On the Roxbury-Dorchester border around Quincy and Dacia streets, the battle to stem blight caused by foreclosed and empty properties has begun. Nuestra Community Development Corporation acquired its first foreclosed three-decker at 21 Dacia, just inside the Dorchester border and right in the middle of one of three "Foreclosure Intervention Team" priority areas chosen by the city.
"We need to buy one building every month or two," said Nuestra director David Price this week.
The CDC hopes to buy around 12 properties in the FIT area in the next 18 months, renovate them and sell them off as affordable condos or hold them as rentals while the market recovers. The work is made possible by a $3.5 million line of credit from the Massachusetts Housing Investment Corporation and will likely be boosted by some fraction of the $8.4 million of federal money that the city's Department of Neighborhood Development hopes to begin distributing in January.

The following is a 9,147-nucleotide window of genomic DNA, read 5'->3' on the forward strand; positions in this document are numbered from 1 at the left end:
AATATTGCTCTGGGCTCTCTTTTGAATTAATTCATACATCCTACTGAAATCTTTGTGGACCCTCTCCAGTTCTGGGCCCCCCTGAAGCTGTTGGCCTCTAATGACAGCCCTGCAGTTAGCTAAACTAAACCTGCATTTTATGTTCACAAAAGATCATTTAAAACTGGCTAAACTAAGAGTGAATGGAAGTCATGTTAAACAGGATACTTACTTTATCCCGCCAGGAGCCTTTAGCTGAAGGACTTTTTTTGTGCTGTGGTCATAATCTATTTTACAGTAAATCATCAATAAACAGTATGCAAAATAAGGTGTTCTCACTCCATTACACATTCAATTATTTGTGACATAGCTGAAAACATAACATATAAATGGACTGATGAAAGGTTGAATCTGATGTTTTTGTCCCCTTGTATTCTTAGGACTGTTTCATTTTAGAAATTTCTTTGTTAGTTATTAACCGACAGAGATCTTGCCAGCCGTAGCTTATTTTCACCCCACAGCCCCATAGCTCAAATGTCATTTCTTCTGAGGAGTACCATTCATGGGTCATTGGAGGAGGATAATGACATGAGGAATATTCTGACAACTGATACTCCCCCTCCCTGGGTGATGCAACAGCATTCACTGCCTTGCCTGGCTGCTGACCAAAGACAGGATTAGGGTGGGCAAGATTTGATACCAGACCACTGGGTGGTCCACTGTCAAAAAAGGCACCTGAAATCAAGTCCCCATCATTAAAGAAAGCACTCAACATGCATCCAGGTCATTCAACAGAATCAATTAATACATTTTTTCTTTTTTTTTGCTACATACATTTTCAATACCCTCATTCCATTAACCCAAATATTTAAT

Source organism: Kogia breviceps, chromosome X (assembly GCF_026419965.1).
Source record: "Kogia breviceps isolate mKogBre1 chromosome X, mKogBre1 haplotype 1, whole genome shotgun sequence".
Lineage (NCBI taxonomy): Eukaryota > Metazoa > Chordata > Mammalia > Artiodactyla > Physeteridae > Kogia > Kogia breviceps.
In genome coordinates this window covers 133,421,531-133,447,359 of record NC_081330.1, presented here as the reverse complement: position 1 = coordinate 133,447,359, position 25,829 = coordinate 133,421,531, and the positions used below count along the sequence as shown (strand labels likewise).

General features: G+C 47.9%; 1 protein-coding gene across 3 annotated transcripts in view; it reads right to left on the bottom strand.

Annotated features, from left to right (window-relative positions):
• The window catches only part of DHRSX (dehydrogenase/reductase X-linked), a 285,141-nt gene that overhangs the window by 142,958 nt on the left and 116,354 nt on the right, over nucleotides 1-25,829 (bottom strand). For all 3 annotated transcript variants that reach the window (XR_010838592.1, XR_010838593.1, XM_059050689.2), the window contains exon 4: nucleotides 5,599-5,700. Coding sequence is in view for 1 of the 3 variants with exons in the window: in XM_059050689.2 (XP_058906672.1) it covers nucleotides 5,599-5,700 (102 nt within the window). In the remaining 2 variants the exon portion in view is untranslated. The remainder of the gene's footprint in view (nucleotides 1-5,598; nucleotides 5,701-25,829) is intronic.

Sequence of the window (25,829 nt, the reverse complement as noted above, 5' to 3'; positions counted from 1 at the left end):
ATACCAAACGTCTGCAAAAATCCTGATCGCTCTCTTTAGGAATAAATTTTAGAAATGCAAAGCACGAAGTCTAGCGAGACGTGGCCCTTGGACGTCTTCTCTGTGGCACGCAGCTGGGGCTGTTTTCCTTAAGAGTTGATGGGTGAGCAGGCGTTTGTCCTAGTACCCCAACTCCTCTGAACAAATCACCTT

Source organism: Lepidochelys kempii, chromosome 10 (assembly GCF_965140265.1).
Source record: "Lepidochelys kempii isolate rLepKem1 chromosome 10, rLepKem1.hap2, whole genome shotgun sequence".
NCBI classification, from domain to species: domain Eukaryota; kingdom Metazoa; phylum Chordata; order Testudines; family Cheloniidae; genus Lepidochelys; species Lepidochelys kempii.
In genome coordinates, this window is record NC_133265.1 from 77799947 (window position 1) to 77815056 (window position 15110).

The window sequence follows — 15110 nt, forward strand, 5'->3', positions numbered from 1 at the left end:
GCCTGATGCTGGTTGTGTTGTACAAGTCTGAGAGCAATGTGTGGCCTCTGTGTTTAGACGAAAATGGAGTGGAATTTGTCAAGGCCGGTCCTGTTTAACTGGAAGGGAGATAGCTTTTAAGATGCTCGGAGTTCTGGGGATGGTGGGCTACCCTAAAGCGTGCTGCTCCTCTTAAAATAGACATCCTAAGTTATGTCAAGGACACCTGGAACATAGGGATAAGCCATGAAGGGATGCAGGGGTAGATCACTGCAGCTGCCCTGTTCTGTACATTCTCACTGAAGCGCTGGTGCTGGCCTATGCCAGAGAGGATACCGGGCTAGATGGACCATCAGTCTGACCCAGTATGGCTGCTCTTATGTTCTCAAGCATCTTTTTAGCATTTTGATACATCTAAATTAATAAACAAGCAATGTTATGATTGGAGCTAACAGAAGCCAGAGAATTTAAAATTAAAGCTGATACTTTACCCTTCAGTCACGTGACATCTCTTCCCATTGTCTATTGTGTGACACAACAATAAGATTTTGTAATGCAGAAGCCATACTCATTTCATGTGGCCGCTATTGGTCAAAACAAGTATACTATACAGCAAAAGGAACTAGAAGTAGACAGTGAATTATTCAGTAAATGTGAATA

Inside the Dacia/Quincy FIT area, some 33 foreclosures have taken place in 2007 and the first eight months of 2008, and 121 more are in process, possibly affecting over 300 housing units.
Price said Nuestra's plan also includes crime prevention strategies, job training and youth work.
"The neighborhoods have accomplished a lot but now it's all at risk," said Price. "Nothing hurts a neighborhood like boarded up buildings."